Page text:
LONDON (Reuters) - Marie Colvin’s final dispatch, published just three days before she and a French photographer were killed by shell and rocket fire, came from a bleak cellar packed with women and children cowering in the besieged Syrian city of Homs.
Relating the stories of those sheltering in what she called ‘the widows’ basement’, Colvin explained how she had made her way to the pulverized city by crossing into Syria from Lebanon via a secret smugglers’ route. The forces of President Bashar al-Assad had opened fire twice with machine guns and rocket propelled grenades on the car she used to get there, she said.
But the focus of her final article in Britain’s Sunday Times newspaper was not her own fate but that of the Syrian people.
“The scale of the human tragedy in the city is immense,” she wrote. “Everyone in the cellar has a similar story of hardship or death.” On all the Syrian civilians’ lips around her, she added, was the searing question: “Why have we been abandoned by the world?”
Born in Long Island, New York, in the mid 1950s, Colvin, was famous among her peers for her determination. A graduate of Yale University, she made it her cause to try to cover every war zone in the world during the last quarter of a century and, if possible, to get there first. She also had a reputation for exceptional bravery and for taking calculated risks.
Colvin began working for Britain’s Sunday Times newspaper in 1985 and went on to brave conflicts from the Middle East to Chechnya, taking big risks to expose the often hard-to-get stories of atrocities, injustice, and human suffering that some of the world’s bloodiest dictators would have preferred remained untold.
It was physically and psychologically bruising.
She was injured while reporting in the West Bank during the 1980s when a stone thrown through the window of a car hit her in the face and broke her nose. In Sri Lanka more than a decade later, a hand grenade that went off nearby left her without the use of her left eye.
Rather than get a prosthetic eye, she wore a piratical black eye patch over it. It was a decision that made her instantly recognizable in the world’s war zones and the patch became a symbol of her courage.
Her friends say she was always superb company despite constant exposure to trauma around the world. She reveled in mischievous humor and reeling off incredible anecdotes.
“As the tributes to Marie pour in, you’ll hear many amazing things about her,” Mark Franchetti, a Sunday Times colleague who has known her since 1995, told Reuters. “They’re all true. Not only was she truly the best and most fearless war reporter in British journalism of her generation, hands down, she was also a deeply special human being.”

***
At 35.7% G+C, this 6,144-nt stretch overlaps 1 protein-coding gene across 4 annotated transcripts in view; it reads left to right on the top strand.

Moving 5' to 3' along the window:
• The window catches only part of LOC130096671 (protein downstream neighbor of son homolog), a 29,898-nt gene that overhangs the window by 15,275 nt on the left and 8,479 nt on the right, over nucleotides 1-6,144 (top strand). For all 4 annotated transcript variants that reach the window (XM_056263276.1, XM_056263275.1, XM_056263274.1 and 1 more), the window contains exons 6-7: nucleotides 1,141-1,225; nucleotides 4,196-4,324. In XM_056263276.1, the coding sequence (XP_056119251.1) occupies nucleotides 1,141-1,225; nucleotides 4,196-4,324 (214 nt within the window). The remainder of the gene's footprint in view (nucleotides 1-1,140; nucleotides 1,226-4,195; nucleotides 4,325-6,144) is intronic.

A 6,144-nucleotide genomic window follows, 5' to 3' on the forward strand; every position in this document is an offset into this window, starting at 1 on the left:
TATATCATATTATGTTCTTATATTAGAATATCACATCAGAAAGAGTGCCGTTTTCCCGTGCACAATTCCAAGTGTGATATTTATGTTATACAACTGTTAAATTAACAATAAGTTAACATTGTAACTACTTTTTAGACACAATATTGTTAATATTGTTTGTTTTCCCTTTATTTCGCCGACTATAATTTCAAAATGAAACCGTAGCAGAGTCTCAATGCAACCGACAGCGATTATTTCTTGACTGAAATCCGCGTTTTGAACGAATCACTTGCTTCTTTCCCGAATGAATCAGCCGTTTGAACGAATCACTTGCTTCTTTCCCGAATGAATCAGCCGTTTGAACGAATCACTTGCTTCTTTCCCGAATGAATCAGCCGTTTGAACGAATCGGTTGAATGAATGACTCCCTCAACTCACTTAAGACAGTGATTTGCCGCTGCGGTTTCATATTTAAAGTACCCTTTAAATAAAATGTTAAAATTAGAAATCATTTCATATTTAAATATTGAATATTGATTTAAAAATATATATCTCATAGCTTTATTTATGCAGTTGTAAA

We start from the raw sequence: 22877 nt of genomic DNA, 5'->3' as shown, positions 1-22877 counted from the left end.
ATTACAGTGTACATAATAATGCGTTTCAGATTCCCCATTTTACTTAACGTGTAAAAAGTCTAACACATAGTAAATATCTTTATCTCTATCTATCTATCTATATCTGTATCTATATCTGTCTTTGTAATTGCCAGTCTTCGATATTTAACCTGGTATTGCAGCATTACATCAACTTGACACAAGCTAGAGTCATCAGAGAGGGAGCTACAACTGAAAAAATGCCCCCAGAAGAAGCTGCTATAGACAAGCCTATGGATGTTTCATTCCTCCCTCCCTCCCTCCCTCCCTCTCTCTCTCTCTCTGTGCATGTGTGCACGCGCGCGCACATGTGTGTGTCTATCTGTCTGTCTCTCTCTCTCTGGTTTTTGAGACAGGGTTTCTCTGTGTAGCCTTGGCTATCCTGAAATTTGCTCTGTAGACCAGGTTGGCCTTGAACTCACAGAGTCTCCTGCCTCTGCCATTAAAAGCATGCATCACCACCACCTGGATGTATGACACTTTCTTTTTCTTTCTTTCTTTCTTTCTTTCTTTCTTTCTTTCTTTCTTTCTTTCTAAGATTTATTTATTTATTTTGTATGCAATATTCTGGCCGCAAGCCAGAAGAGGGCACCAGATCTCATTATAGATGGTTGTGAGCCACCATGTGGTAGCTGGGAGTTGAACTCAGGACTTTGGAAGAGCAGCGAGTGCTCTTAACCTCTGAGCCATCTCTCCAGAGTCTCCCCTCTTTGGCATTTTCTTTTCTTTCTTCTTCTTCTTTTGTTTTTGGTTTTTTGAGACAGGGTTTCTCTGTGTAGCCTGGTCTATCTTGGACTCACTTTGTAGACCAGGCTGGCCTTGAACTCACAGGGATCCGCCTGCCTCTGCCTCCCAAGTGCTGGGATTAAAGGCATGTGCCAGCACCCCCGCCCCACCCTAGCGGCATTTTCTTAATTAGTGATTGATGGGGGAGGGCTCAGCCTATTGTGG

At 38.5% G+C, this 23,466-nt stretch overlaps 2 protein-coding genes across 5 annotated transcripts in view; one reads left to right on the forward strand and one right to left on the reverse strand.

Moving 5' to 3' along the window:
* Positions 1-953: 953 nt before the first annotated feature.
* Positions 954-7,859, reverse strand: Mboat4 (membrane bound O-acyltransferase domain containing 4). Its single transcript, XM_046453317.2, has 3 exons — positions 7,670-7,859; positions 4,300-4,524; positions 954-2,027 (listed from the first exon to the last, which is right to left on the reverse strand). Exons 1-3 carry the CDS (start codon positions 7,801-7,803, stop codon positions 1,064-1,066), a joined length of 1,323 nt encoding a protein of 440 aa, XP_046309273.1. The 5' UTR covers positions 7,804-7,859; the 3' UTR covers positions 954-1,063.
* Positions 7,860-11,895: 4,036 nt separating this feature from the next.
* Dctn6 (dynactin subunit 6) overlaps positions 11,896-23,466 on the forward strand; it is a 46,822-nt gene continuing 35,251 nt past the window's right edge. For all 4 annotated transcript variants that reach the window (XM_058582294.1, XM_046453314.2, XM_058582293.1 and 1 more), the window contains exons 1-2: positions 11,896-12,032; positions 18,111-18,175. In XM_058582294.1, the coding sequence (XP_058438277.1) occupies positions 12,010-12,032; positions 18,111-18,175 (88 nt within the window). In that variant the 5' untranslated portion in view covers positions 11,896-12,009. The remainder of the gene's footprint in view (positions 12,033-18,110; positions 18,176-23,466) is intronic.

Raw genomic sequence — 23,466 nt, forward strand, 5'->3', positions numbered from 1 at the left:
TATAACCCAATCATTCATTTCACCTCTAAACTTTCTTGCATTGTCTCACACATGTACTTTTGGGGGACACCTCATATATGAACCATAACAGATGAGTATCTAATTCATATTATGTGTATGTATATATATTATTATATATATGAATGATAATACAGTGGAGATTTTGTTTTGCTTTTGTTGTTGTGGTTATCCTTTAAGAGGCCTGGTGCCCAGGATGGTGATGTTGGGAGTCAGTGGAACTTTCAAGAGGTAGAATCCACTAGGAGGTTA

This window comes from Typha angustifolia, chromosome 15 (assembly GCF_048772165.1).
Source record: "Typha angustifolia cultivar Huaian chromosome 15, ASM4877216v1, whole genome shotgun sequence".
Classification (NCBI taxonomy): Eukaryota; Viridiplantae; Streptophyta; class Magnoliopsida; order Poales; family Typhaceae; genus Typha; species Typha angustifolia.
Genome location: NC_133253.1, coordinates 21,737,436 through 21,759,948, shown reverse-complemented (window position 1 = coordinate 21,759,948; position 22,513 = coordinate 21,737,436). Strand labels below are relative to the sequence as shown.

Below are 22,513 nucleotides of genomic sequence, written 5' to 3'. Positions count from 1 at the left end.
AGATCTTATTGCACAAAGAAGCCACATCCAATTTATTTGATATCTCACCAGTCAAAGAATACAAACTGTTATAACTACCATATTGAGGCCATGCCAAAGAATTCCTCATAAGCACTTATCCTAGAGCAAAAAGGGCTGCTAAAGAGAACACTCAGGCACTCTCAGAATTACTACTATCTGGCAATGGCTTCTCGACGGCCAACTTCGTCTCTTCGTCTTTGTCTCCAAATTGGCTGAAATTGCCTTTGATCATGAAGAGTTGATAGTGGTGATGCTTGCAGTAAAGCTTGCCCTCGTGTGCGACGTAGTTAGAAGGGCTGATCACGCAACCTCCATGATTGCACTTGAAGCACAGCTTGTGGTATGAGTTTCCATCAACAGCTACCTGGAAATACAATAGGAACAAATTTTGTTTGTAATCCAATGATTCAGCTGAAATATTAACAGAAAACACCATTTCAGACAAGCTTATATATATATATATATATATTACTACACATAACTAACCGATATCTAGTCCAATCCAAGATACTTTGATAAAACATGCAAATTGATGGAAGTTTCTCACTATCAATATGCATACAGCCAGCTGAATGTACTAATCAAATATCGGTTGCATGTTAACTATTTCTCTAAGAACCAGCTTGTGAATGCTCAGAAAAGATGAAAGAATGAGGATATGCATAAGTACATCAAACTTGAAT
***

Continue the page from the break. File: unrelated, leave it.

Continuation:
Colvin set out her philosophy of war reporting in a memorial service for journalists killed in conflict zones in 2010.
“Craters. Burned houses. Mutilated bodies. Women weeping for children and husbands. Our mission is to report these horrors of war with accuracy and without prejudice,” she said.
She made it clear she knew the risks.
“We always have to ask ourselves whether the level of risk is worth the story,” she told the audience at St Bride’s, the journalists’ church on London’s Fleet Street. “What is bravery, and what is bravado?”
“In an age of 24-7 rolling news, blogs and twitter, we are on constant call wherever we are. But war reporting is still essentially the same - someone has to go there and see what is happening,” she said.
A resident of West London, Colvin cut a glamorous and life-affirming figure, equally at ease mingling in London high society as she was hunkering down among refugees. Blessed with a rich contacts book that she often exploited to devastating journalistic effect, she was a doyenne of the small international war reporters’ fraternity.
Her fearless approach won her a clutch of awards.
Among them was the Woman Journalist of the Year prize at the 2010 Foreign Press Association in London, which she won for a story headlined “Swift and Bloody: the Taliban’s revenge.”
She also won the Courage in Journalism award from the International Women’s Media Foundation in 2000 for her behind-the lines work in Chechnya and Kosovo.
In one notable incident in Chechnya, she and a photographer found themselves trapped by Russian forces and pulled off a daring escape over the mountains to neighboring Georgia.
Before she entered Syria to write what would turn out to be her last story, she told a friend that she had an “ominous feeling” about the dangerous assignment.
A chorus of tributes honoring her poured in from around the world Wednesday. British Prime Minister David Cameron said her death was a sad reminder of the risks journalists take, Sunday Times editor John Witherow recalled that nothing ever seemed to deter Colvin, and Rupert Murdoch, her newspaper’s proprietor, called her “one of the most outstanding foreign correspondents of her generation.”
Additional reporting by Estelle Shirbon; Editing by Peter Millership and Peter Graff